Coming together for a cause

Alisha Shinde
Monday, 23 April 2018

Students, who attended Aamir Khan’s recent talk on his initiative Paani Foundation’s work at Symbiosis International (Deemed University), Pune, showed eagerness to do community service and make a difference in the lives of farmers 

Youngsters can greatly contribute towards nation building and also help towards issues that need immediate attention, for instance, water scarcity. Which is why actor Aamir Khan is urging students to volunteer for Paani Foundation, of which he is the co-founder. Recently, he was in the city at Symbiosis International (Deemed University) where he interacted with students and urged them to dedicate just one day towards the cause of farmers.  

Paani Foundation, a not-for-profit company set up in 2016 by the team of the TV series Satyamev Jayate to fight drought in rural Maharashtra, primarily works closely with drought affected villages helping them deal with water crisis and also spreads awareness of using and storing water the right way. The foundation has managed to leave a powerful and positive impact not only in rural India but also in the lives of farmers and the people who participate in the community service.

At Pune’s talk, Aamir spoke about the severity of the situation in the drought-hit villages in eastern Maharashtra and the hardships that farmers have to face. He appealed to students to contribute one day of their summer vacation to the development of a village. 

The youngsters attending the talk were not only thrilled to see Aamir but also keen to know more about the initiative. “More than social work I believe this is community work, which is the need of the hour,” said Nikita Gupta, a final year student of Symbiosis College of Hospital and Healthcare Management, who attended the session.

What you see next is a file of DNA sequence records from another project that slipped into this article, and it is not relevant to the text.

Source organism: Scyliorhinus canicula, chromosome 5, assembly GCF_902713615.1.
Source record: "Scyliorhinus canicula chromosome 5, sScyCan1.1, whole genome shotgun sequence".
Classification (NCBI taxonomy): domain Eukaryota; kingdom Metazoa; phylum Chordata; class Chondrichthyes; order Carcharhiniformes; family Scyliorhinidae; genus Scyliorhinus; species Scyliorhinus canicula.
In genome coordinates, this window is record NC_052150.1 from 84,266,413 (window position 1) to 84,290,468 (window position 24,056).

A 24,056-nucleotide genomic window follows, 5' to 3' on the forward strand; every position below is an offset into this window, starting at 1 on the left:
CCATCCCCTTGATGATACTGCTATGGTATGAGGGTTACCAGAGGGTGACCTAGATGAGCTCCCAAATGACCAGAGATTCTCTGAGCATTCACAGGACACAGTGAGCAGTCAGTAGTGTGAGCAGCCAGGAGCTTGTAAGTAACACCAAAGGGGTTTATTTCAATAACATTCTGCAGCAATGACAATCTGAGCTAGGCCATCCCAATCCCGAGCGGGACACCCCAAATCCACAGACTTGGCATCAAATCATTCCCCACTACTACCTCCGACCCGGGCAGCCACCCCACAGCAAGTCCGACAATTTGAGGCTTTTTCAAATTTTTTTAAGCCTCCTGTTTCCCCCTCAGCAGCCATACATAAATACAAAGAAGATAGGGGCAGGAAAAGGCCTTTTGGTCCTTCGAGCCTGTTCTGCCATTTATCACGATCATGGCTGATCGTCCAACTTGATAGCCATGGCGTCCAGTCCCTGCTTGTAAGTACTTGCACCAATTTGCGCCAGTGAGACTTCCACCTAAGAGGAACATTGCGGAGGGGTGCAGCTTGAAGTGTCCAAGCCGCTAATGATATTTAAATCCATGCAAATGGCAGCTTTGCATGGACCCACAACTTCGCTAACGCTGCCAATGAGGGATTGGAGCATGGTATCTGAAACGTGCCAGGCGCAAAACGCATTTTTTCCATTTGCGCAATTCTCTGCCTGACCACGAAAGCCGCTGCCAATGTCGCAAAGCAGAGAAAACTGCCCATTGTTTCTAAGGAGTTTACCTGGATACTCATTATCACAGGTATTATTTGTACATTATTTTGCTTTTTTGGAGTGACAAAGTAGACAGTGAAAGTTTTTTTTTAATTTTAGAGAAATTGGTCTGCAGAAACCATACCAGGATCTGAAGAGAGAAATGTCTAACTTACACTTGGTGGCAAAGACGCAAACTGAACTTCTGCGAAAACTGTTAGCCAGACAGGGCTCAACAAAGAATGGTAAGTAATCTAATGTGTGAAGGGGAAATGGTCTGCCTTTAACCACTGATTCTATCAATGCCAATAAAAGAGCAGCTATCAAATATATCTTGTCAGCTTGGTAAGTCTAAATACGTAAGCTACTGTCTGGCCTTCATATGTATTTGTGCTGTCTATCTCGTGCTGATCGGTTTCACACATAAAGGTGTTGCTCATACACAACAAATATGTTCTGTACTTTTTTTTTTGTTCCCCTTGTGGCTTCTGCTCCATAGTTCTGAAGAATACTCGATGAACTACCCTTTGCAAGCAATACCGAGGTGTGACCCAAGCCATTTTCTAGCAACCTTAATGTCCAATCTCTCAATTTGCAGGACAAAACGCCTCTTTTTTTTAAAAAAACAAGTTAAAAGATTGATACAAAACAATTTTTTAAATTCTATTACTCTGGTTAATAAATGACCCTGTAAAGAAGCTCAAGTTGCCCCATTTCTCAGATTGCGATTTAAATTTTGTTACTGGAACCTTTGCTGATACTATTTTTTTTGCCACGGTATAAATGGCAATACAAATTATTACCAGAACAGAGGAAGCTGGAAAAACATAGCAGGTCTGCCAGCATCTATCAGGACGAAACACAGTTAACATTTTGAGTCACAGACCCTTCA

She added that a country’s progress cannot be measured by how many citizens move around in luxurious cars but whether the farmer who feeds us goes to sleep peacefully without worrying about what the future holds for him. 

She strongly believes that more and more rural villages must be identified by such initiatives. When asked if she would sign up for the programme, she readily agreed urging that other youngsters too must take up this cause seriously. 

“For us, volunteering for one day for the cause may not seem like a big deal, but for the farmers it would mean a lot,” she said further mentioning that she is ready to work for the betterment of the community and help them grow. However, she pointed out that it is not just the farmers or villagers who need greater awareness of water conservation but even city youngsters for whom most things are easily accessible need to value our natural resources.   

Tanvi Mehta, another final year student of Symbiosis College of Hospital and Healthcare Management, said, “As doctors, our profession demands serving the community and volunteering for such kinds of initiatives. And I also feel it is the right thing to do.” 

However, she points out that most youngsters living in urban areas spend a lot of time on mobile phones and tablets which is not at all constructive. “A few hours spent to create awareness and knowledge is definitely going to help us in the long run not only as individuals but also as a community,” Mehta further mentioned. 

She is of the opinion that such initiatives should be made a part of the college or school curriculum so that students have a clear picture of the actual scenario in rural areas, which in turn will make them sensitive towards such issues. “A life experience teaches much more  than a textbook,” Mehta noted.

Rushabh Krupal, also studying at Symbiosis, believes that the work done by the foundation is one of a kind. “This initiative will definitely help but to be successful it needs the contribution of all the people and not just a few,” he said adding that farmers need to be made aware of how they can store and use water more efficiently. Apart from engaging people in community service this initiative is good because it helps spread awareness about various water management techniques at the grass roots level, Krupal added. 

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